The thing we are storing in our String is a final reference to the byte array, not the array itself. The contents of the byte array can be changed, according to the semantics of Java, but what is important, for the purposes of thread-safety, is that they are reachable by following a reference from the final field.

    ETA: So, apparently, I wasn't clear enough on this. Let's try again.

    Transitively reachable means that you can get from the final field to the data you want to be immutable by following zero or more references. So, if you had:
    class String {
    final byte[] bytes;
    }
    The array of bytes is reachable from the bytes field. If you have:
    class String {
    static class BytesHolder {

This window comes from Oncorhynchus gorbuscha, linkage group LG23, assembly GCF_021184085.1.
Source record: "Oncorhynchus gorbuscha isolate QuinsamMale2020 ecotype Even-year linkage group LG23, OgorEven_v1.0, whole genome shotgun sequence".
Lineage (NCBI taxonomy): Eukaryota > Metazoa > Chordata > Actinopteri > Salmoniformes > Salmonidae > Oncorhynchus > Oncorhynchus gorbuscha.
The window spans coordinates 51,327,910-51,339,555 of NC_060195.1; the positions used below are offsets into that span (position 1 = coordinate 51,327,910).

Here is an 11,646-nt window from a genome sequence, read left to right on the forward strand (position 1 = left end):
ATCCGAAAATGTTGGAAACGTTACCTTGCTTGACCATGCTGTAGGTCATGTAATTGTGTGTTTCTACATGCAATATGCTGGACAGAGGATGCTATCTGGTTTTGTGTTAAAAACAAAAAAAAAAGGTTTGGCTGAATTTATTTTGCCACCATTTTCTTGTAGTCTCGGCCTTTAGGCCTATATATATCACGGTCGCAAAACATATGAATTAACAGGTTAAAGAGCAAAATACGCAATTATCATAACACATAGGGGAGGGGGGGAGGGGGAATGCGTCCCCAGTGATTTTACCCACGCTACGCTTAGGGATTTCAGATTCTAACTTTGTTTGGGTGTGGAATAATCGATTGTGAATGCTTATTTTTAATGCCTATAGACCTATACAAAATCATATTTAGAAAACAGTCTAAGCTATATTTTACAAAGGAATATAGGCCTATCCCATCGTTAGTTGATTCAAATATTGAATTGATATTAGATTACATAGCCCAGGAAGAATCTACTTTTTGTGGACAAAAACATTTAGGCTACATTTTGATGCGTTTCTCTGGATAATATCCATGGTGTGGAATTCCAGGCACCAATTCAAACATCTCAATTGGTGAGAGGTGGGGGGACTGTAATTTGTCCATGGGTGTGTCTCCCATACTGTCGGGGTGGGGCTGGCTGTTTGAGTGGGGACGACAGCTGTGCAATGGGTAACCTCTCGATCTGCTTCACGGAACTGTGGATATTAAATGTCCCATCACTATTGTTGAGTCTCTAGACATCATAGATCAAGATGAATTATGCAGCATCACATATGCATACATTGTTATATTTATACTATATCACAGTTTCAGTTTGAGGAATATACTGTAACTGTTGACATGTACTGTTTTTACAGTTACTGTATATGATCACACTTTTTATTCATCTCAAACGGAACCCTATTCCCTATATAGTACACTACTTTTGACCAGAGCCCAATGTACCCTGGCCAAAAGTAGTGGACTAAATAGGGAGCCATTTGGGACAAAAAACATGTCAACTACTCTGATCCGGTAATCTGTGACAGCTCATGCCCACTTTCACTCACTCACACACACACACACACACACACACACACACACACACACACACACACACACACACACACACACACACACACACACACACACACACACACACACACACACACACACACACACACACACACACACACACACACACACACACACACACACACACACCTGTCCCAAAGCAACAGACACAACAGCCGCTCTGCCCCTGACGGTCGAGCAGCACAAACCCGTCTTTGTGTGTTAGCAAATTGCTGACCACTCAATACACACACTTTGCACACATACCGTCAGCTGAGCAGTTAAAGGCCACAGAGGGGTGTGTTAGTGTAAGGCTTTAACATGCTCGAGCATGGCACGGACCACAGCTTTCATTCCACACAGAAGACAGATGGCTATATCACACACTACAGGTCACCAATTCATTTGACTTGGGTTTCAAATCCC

byte[] bytes;
    }
    final BytesHolder holder;
    }
    The array of bytes is still transitively reachable from the bytes field. In fact, you can add as many layers of indirection as you want — as long as you can get there by following references from the field, it is still transitively reachable from the field.

  2. the object has not changed since the final field was set

    This one is simple, right? Here's the String class again, but the bytes are no longer immutable:
    class String {
    private final byte[] bytes;
    public String(byte[] value) {
    byte[] newArray = new byte[value.length];
    System.arraycopy(value, 0, newArray,
    0, value.length);
    bytes = newArray;
    }
    public setZerothElt(byte b) {
    byte[0] = b;
    }
    }
    Well, now, obviously that's not thread-safe immutable. If two threads call setZerothElt(), then all sorts of bad thread horseplay can happen.